Community Progress Competition Exhibit: Rural Municipality of Bayne No. 371.
- Series 2: CPC. 1928-1933, predominant 1930-1931. - Folder 17: "Photographs."
Part of W.C. Murray fonds
A display created by the Rural Municipality of Bayne is seen. Samples of grain, spices and other agricultural products are present. A sign is also present to the right stating that the Rural Municipality of Bayne No. 371 is located 48 miles East and 8 miles North of Saskatoon; Settled in 1904 with a population of 3234; 60% of the settlers were of German nationality. This Municiality is part of St. Peter's Colony, which comprises 50 Townships and is the largest German Catholic Settlement in America.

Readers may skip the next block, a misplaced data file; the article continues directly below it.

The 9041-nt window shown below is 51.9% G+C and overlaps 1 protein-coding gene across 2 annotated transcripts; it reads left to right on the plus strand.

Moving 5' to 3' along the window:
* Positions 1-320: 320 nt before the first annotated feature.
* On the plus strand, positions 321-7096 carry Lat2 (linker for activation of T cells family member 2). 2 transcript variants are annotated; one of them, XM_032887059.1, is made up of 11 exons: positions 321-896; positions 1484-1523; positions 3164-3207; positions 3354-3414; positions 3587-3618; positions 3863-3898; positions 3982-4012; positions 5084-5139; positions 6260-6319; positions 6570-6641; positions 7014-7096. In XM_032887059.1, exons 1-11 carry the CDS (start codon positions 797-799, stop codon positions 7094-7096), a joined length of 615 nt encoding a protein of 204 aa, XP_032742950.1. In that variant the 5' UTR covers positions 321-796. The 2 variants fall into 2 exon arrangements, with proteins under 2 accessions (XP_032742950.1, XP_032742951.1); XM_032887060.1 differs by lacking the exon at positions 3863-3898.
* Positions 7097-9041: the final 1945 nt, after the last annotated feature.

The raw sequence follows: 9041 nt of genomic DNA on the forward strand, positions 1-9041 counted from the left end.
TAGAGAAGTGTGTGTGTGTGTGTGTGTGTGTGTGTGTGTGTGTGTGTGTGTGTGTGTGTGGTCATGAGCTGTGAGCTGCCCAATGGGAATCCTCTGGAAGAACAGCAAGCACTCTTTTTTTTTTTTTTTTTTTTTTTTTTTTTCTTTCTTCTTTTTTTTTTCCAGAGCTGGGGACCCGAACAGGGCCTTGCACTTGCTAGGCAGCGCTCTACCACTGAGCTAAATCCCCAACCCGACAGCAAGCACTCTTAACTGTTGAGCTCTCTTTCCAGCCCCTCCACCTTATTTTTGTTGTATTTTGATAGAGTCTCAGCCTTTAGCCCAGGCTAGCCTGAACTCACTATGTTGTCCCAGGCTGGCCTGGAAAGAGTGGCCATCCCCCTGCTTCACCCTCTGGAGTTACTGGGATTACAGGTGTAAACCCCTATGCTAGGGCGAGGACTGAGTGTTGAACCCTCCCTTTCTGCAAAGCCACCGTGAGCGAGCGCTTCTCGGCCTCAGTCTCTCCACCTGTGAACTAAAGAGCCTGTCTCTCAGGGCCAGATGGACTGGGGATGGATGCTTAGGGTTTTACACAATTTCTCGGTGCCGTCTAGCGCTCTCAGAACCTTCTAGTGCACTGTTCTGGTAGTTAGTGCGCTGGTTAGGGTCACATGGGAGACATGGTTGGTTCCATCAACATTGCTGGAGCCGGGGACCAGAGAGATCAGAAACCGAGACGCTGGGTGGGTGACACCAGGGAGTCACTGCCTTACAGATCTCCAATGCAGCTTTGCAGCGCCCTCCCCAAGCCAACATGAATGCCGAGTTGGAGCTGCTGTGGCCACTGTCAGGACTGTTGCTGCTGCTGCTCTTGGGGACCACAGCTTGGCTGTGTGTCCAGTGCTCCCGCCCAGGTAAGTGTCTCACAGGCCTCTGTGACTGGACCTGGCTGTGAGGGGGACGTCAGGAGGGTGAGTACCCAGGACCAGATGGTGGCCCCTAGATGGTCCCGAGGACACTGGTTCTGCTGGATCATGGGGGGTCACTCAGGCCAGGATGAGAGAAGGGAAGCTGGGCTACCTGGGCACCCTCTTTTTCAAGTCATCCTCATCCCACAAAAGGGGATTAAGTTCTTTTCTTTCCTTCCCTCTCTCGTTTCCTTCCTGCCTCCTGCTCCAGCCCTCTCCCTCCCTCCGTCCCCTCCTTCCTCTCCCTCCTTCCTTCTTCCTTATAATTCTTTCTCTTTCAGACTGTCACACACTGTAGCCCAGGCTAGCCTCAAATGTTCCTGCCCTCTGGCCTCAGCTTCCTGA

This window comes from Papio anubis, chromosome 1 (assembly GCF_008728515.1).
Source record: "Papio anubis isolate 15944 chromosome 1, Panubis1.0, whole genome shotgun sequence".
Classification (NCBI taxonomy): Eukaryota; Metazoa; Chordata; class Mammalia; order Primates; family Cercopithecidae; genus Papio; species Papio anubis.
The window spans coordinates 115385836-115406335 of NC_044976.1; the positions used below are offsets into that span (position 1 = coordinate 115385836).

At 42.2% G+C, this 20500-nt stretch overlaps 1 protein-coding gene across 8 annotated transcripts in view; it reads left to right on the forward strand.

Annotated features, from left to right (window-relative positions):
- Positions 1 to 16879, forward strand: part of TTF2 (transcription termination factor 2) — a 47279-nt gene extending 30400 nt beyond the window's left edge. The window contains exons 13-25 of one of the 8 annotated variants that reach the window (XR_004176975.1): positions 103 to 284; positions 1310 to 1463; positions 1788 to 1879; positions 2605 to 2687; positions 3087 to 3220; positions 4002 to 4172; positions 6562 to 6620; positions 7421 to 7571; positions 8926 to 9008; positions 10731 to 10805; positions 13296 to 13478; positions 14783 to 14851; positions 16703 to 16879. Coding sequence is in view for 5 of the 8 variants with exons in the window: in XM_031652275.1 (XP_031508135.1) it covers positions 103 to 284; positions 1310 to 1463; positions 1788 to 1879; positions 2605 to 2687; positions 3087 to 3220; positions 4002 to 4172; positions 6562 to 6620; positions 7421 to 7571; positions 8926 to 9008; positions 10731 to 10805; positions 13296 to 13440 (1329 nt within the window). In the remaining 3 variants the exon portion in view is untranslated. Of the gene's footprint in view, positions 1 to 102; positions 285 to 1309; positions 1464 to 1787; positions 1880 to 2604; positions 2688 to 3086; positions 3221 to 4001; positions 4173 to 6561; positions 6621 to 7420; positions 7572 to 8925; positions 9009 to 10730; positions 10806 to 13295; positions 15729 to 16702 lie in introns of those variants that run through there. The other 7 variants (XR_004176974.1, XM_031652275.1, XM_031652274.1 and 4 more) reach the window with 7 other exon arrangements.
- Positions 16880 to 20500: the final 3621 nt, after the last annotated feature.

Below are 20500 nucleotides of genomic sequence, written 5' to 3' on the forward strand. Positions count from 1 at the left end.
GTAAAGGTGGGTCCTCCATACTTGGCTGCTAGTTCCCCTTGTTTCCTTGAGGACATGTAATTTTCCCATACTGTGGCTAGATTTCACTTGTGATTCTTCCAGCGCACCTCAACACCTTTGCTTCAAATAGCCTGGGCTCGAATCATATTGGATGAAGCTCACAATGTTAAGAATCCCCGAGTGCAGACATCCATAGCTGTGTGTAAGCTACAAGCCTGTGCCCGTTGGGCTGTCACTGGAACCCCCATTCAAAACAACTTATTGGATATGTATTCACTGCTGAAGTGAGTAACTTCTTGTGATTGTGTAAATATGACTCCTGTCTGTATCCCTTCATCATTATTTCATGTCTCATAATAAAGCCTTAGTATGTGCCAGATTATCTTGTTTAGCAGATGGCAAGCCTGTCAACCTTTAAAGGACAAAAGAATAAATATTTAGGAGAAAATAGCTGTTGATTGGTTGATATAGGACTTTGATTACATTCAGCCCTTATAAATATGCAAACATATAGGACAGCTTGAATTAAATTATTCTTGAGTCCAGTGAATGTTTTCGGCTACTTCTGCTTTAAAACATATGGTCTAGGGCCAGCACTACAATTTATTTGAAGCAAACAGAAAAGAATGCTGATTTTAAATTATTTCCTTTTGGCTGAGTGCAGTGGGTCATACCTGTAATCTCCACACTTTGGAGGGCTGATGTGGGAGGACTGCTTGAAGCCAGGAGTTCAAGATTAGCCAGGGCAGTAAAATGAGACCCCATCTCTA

Bio/historical note: The Community Progress Competitions were conceived by Dr. W. J. Black of the Colonization Department of the C.N.R. to ascertain what contributions people of Continental European origin had made to community life in districts in which they possessed a resident population of 70% or more from the first or second generation, and to what extent they stimulated further community progress and development. They were judged on the basis of their educational efforts; agricultural development; citizenship, co-operation, and social welfare; arts and handicrafts; and general activities. These records were obtained by Dr. W. C. Murray in his capacity as one of the judges of the Community Progress Competitions. The records concentrate mainly on the first two years, 1930 and 1931, of the proposed five year competition for Manitoba, Saskatchewan, and Alberta residents. Only records on the Saskatchewan communities are included. They contain the assessments of the judges on community life on the districts that entered the competition. Financial statements and maps of many of the rural municipalities of Saskatchewan that entered the competition are included. Also, photographs of the districts that entered the competition for the years of 1930 and 1931, including many of the Edenwold district are included. The letters included are mainly those from the Western Region of the Department of Colonization and Agriculture of the Canadian National Railways to Dr. W. C. Murray.